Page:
"I should like to call your attention to the fact that she [decedent] was obliged to sign a 30-day note to the Southside District Hospital, and that this note is due March 18. Also I am embarrassed with Dr. Wood and Dr. Troutman, the anesthetist. Mrs. Lauck [Mesa Sanitarium] is continuing to extend additional credit each day on her account, which she is not well able to do. * * * I might also like to add that I have a fee which is continuing to grow. Your prompt attention to these matters will be most greatly appreciated, since the delay is leaving me in a difficult and unpleasant predicament." (Emphasis mine.)7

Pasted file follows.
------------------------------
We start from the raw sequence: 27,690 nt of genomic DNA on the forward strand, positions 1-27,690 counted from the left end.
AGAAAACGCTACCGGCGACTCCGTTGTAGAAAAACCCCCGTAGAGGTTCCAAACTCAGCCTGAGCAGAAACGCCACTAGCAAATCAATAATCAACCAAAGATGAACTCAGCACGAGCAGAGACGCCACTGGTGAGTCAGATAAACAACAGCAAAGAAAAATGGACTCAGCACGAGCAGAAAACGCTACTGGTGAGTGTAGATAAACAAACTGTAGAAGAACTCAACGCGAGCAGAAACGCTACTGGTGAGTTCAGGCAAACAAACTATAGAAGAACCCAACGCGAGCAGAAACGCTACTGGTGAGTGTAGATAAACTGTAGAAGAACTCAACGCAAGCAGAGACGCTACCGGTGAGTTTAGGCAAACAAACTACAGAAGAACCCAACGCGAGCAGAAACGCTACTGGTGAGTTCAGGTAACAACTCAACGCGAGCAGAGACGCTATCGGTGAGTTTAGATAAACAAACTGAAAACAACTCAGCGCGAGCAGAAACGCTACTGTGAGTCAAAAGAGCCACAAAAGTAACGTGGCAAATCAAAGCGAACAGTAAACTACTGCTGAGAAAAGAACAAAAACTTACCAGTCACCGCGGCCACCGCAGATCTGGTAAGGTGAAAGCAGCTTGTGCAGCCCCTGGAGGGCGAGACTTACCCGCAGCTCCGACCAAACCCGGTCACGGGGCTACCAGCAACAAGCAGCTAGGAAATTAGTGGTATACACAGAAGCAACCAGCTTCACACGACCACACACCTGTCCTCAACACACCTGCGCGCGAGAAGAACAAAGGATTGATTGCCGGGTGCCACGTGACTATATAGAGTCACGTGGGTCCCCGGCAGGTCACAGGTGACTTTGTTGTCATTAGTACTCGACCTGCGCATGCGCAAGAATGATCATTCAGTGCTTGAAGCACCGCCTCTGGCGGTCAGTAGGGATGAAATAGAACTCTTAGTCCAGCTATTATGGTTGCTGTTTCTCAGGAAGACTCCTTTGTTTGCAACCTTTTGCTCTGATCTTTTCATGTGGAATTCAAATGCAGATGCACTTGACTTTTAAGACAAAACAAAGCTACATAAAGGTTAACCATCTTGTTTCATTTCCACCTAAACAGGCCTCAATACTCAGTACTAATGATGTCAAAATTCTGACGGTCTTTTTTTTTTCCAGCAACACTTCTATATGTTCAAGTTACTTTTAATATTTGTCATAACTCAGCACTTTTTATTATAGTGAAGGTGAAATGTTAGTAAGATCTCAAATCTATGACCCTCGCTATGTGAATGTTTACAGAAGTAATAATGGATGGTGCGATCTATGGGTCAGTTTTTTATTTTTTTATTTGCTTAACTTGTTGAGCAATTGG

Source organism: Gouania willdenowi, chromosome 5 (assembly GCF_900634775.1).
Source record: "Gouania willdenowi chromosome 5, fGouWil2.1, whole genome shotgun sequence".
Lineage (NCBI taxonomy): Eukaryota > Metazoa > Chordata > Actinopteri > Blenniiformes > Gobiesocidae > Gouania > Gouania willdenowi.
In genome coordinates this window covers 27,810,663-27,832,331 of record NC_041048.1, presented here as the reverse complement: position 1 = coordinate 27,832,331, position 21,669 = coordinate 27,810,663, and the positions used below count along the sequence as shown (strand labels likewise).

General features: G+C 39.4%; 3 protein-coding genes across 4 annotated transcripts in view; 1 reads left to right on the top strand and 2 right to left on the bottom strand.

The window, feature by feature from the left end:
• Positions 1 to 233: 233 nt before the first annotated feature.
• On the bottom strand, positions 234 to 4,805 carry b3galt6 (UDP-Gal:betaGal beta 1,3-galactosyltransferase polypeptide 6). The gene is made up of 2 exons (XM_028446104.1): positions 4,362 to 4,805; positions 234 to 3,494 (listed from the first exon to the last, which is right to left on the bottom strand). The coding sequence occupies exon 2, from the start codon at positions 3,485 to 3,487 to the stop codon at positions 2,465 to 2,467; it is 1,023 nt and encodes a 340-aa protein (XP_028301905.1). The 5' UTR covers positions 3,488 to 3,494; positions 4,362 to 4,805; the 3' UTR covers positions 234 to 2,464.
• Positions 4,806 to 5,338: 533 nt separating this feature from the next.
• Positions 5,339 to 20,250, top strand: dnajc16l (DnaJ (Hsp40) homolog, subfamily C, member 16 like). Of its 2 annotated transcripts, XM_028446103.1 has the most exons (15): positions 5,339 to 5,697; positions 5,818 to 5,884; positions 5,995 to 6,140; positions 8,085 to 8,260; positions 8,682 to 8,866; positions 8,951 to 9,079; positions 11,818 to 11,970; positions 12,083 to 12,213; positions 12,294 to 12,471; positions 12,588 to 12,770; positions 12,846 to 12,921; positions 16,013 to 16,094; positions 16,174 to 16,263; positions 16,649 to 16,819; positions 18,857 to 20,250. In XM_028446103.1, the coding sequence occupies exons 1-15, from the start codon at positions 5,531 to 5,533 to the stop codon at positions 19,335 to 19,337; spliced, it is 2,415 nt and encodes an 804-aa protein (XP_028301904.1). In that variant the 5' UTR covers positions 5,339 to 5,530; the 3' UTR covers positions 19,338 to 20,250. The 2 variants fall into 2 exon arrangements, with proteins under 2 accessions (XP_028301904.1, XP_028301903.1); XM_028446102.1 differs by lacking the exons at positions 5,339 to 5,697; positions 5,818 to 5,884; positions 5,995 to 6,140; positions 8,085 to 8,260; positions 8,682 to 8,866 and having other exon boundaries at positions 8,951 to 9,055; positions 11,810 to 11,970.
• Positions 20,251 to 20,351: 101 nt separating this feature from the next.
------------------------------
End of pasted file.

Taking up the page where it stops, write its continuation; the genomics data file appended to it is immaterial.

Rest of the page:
In my opinion the above facts manifest a scheme on the part of Dr. Frazier to have decedent's family pay for her medical and living expenses while he fraudulently appropriated her property for his own purposes. The doctor knew decedent was concerned about paying her own way without help from her family. In addition, he knew the family wanted to provide for her without her knowledge. Thus, the stage was set for the present litigation. I do not doubt, as stated by the trial judge, "that the doctor when this first commenced8 had any idea of defrauding anybody." But, as the events progressed the opportunity presented itself for the doctor "to obtain the real estate * * * without consideration" as stated in the court's finding of fact No. 3. As events progressed the doctor became aware that "neither hand knew what the other was doing."9 The decedent did not want her family to know that she was going to convey her property to the doctor in order to provide for herself. Decedent's family did not want her to know that they were making the arrangements to pay for her expenses. This presented an opportunity for the doctor to obtain the decedent's property without consideration. Although the trial judge said during the course of the trial "* * * I am not inferring that the doctor when this first commenced had any idea of defrauding anybody * * * and I find no fraud", finding of fact No. 3 states "* * * the said deed was drafted and recorded in furtherance of a scheme and design on the part of the defendant to obtain the real estate * * * without consideration and under the circumstances * * * said deed was made to run to the defendant * * * in furtherance of said scheme to defraud * * * [decedent] of said property." In my opinion there is ample evidence in the record to support this finding. The statement made by the judge during the course of the trial was made before he had heard all of the evidence.